Here are the latest market charts and analysis for today. Check them out and know what’s happening in the market today.
Germany and France’s surging import and export reports will drive the pair in the coming sessions. Germany’s import increased by 14.9% for the month of July. Meanwhile its export almost doubled from the prior months report of 3.6% to 7.0%. On the other hand, France’s total import and export represents these report’s third consecutive increase. Figures were recorded at $40.4 billion and $32.4 billion, respectively. Analysts believe that the increase in these reports will continue in the coming months as the European region began to reopen its borders. Meanwhile, despite successfully eliminating the coronavirus cases in the country, New Zealand’s import and export data will remain sluggish. This was following the decision by NZ Prime Minister Jacinda Ardern to continue its heightened control on its borders to prevent non-NZ citizens from entering the country. This, in turn, will hurt the import and export businesses.
The second wave of coronavirus cases is threatening to derail Australia’s U-shaped recovery. In July, analysts predicted a U-shaped recovery for Australia while its neighbor New Zealand got a V-shared recovery prediction. Yesterday, the announcement of Australia’s second largest city entering a second lockdown for the year shocked investors. The lockdown in Melbourne was due to the 471 new cases of COVID-19 on Wednesday. Meanwhile, the whole state of Victoria, which Melbourne was located, is predicted to suffer a 10% unemployment rate and could cost the national economy up to $12 billion by the end of the year. However, some analysts suggest that the impact of the new lockdown restriction could be deeper as the country wasn’t still able to recover from its recent slump. Meanwhile in New Zealand, the country was still cautious with the possible resurgence of the virus. Despite this, analysts reaffirm their V-shaped recovery expectations.
The high unemployment rate in South America’s largest economy along with its interest rate cut will drag the Brazilian real in coming sessions. Yesterday’s report for the unemployment rate showed the highest recorded figure since June 2017.The number came in at 13.3%, which is slightly higher compared to the prior month’s 12.9% figure. Aside from this, the country’s central bank gave in from pressure to reduce its rates to save its economy. Since March this year, the Central Bank of Brazil slashed 225 basis points on its benchmark interest rate. The current rate was now sitting at 2.00% from 2.25% in June. Meanwhile, the EU’s economic powerhouses, Germany and France, reported strong figures for their industrial production report for the month of June. Figures were recorded at 8.9% and 12.7%, respectively. The recovery in the European region, particularly in the European Union, is helping the euro currency to recover its losses.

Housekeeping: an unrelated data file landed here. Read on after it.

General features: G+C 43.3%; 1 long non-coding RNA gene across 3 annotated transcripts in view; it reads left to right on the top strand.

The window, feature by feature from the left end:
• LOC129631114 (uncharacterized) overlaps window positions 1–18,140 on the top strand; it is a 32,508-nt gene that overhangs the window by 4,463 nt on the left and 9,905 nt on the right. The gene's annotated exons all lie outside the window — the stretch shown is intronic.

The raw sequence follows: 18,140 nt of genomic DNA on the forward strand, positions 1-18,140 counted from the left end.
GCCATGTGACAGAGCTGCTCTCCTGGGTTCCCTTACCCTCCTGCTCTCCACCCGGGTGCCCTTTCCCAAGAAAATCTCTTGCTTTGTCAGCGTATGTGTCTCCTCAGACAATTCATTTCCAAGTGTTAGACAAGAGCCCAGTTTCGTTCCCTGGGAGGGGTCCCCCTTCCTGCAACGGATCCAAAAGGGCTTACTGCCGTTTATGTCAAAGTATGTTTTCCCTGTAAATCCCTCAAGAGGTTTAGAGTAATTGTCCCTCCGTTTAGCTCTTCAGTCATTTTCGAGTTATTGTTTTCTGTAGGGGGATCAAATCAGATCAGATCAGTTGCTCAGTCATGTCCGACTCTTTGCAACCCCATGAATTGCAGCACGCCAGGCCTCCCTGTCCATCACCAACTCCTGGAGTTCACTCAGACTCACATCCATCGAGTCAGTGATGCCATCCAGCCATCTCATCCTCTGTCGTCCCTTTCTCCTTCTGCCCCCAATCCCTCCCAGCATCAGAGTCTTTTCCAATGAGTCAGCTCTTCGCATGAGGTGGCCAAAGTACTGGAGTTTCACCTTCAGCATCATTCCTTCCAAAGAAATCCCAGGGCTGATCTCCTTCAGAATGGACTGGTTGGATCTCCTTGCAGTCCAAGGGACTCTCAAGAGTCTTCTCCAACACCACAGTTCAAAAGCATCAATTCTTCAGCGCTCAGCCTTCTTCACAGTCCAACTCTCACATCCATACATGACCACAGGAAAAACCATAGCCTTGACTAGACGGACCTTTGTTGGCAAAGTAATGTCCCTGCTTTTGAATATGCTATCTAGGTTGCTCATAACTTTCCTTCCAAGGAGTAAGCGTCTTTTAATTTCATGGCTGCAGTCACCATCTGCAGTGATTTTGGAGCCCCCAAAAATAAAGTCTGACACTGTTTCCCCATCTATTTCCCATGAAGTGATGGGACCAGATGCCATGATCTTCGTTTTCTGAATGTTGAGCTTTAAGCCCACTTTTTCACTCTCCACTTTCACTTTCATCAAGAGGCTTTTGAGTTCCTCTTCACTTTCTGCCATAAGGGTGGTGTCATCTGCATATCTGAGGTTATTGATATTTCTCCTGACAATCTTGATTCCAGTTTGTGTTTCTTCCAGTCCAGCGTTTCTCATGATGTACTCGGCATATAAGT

The recent reports from the United Kingdom suggests that the country is now beginning to recover from the pandemic. Thursday holds several key reports from Britain, including its total quantitative easing (QE) figures for the month of July and the Bank of England’s interest rate decision. Figure for July QE went down to $725 billion from $745 billion in the prior month. Moreover, the country retained its 0.10% benchmark interest rate. This means that the recent intervention from the government and the central bank is already helping the local economy to cope with the pandemic. Aside from the United Kingdom, Europe’s two (2) largest economies also reported positive figures for this week’s reports. Meanwhile, Composite and Services Purchasing Managers Index (PMI) reports for Brazil also showed positive figures. However, the recovery in the country might be derailed as the number of coronavirus cases in the country continues to soar.